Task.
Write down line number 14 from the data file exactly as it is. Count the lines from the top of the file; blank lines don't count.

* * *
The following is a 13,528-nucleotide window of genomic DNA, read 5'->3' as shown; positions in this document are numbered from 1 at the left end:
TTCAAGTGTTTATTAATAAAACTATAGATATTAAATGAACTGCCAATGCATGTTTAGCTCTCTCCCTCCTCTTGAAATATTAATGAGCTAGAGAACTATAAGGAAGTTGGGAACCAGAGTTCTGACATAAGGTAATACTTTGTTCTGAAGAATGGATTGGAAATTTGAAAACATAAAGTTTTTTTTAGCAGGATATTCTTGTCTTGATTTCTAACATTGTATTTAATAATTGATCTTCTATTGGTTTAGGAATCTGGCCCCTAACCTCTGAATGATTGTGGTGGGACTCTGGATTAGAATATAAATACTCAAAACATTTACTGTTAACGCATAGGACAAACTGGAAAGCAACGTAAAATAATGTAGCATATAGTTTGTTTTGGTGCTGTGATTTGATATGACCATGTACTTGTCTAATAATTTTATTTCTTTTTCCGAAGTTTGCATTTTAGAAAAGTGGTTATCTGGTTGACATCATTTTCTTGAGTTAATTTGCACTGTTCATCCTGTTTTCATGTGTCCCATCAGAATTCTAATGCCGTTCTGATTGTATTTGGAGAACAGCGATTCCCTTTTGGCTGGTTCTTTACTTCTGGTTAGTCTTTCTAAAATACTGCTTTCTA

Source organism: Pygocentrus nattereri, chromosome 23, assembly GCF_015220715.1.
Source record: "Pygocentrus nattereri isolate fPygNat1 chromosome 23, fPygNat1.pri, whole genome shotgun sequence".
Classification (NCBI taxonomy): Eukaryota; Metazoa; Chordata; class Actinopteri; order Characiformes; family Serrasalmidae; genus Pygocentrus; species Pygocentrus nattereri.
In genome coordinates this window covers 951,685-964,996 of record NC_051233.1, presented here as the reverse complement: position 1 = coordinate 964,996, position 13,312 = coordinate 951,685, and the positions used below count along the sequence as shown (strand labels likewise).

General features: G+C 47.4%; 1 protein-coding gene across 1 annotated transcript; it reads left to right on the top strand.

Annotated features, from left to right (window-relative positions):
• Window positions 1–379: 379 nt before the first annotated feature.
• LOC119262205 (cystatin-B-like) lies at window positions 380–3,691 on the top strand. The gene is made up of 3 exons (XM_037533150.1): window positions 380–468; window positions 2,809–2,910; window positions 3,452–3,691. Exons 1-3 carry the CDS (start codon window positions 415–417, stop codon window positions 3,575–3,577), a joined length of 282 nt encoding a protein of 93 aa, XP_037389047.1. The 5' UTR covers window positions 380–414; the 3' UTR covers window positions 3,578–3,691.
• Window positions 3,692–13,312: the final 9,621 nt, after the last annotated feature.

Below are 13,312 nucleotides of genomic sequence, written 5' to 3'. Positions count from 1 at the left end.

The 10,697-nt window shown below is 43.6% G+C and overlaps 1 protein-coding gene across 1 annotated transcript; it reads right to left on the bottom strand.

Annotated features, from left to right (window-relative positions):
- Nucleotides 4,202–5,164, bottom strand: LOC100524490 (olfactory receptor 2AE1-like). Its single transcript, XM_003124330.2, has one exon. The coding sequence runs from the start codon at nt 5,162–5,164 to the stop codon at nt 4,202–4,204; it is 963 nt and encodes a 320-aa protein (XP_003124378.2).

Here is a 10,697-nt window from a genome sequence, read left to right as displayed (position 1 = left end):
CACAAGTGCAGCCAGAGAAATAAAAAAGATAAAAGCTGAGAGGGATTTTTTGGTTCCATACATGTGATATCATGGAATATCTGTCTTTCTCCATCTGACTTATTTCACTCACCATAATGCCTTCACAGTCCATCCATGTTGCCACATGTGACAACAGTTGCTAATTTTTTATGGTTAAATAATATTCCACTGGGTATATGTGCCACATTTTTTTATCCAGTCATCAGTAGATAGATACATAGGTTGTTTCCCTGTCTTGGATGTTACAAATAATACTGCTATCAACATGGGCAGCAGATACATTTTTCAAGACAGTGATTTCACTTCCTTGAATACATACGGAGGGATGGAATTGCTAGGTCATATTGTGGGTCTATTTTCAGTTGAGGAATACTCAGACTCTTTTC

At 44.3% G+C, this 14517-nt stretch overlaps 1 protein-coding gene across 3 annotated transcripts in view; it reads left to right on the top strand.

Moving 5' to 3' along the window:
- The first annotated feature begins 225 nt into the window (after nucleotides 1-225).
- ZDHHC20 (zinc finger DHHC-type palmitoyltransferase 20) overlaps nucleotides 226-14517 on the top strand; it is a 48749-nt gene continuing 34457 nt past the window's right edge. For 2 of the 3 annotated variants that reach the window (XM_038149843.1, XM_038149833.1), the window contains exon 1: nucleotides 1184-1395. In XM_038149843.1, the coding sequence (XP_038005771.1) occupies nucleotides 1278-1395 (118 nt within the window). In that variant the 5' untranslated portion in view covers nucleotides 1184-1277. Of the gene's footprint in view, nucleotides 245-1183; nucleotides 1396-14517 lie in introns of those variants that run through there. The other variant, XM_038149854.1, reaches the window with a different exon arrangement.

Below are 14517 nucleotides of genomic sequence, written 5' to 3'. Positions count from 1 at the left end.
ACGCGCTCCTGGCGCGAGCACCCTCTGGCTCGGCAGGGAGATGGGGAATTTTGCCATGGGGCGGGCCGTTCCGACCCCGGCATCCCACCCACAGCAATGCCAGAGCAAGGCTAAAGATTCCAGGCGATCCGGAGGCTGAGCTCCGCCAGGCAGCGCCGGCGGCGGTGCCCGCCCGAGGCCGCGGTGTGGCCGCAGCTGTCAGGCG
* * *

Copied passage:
Annotated features, from left to right (window-relative positions):